For the capital markets, it has been one cold September. Call it the spleen of fall, or the brutal reality of higher interest rates, it took a toll on most asset classes.
At the opening on Friday 29th September, energy is the only asset class that really performed in the whole month of September. Equities and bonds correlated again, with 20-year+ treasuries taking the toughest plunge of -7%. Higher yields were a poor consolation for longer term holders.
What happened? In short, a steep rise in interest rate expectations on the back of rising inflation, driven by higher energy prices.
There was a twist though. Long-term rates rose faster than short-term ones, repricing the expectation that rates may be “higher-for-longer”. A higher term-premium of sort.
While doing so, the gap between 12-month and 30-year rate narrowed from 150bps in Jun23 to 80bps now. It both shows that we are most probably past peak on the curve inversion, and we are preparing for a “new normal” of higher inflation and higher growth than we’ve seen pre-covid.
What investors should do? Aside from the perennial benefit of having a diversified portfolio that suits your long-term needs, here are a few things to be conscious of.
First, the rally in energy prices results from a contextual supply shock. OPEC maintains a tight supply, and US Cushing stock continues to drain. US crude came all the way from $84 to $90/bbl this month, around the EIA forecast for this year. This recent rally is prompting some end-of-month profit taking, all the more than (i) shale supply might kick in as pumping becomes profitable again, and (ii) global demand drivers are looking tepid.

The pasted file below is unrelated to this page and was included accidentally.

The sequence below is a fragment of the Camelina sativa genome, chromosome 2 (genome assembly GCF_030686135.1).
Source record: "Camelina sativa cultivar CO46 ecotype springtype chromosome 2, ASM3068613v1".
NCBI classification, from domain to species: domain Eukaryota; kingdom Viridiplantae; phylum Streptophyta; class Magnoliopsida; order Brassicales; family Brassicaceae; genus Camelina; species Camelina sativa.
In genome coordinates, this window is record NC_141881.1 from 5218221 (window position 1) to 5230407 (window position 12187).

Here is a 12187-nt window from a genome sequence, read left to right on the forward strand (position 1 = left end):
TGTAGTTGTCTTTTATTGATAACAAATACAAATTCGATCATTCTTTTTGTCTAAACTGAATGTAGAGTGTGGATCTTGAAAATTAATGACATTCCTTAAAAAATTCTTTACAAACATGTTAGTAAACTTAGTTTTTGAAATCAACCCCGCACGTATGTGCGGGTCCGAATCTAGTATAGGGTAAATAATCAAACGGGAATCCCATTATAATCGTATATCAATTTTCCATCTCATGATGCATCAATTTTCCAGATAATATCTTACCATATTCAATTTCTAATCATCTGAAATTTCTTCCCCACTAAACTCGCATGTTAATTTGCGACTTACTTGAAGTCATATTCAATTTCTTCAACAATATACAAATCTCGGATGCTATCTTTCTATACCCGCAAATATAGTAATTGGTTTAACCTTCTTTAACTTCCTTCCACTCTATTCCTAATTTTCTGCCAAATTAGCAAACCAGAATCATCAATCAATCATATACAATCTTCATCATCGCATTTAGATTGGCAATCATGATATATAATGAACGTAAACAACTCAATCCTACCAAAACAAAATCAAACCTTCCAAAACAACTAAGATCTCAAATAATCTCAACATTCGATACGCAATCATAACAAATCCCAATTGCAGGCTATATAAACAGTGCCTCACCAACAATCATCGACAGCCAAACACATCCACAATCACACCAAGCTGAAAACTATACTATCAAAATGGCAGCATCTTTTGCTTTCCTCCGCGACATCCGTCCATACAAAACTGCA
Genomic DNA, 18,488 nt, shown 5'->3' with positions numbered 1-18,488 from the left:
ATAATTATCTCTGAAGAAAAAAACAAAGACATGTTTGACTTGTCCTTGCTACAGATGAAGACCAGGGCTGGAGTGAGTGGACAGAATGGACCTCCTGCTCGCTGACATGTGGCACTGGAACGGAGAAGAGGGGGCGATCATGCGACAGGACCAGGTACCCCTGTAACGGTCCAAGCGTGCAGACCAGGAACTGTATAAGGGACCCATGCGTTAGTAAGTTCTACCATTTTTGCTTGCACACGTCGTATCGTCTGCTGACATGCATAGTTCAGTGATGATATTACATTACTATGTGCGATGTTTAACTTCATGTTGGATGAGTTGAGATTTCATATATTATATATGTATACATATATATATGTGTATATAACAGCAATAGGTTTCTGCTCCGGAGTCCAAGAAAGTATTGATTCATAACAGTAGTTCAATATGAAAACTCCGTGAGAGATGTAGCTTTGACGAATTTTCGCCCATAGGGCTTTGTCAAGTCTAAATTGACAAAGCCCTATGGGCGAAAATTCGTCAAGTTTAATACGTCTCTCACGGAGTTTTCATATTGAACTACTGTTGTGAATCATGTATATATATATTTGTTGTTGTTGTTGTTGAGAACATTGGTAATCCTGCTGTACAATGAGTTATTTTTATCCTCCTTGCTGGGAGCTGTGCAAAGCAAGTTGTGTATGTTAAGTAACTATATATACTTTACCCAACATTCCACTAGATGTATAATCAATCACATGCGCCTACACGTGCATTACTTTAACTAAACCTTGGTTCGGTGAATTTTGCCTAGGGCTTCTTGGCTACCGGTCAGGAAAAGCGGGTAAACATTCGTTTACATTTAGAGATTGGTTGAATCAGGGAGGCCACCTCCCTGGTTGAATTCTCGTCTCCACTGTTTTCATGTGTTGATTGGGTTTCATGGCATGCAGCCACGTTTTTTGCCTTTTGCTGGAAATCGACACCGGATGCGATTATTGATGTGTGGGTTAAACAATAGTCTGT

Secondly, I’d be wary of finding deep value in interest-sensitive assets, as rates continue to rip up. Although, Real estate, utilities, or 30-year treasuries are starting to look oversold. Financials haven’t corrected as much as they probably should. I sense that the dramatic fall in long-dated treasuries is wreaking havoc in banks, pension funds, and insurance at the moment. Remember the banking mini-crash of Mar23?
Lastly, I’m not entirely sure to buy into the “higher for longer” new normal. Granted, consumer’s sentiment, income and spending continue to be strong, but strength is ebbing. Likewise, corporate profits are still historically high but easing down. Price increases are a thing of the past, and wage pressures still build up.
Let’s just hope that the other months ending in brrrr will not be as gloomy as September.
Stay safe out there !
360 Advisory LLC is a Boston-based RIA managing investments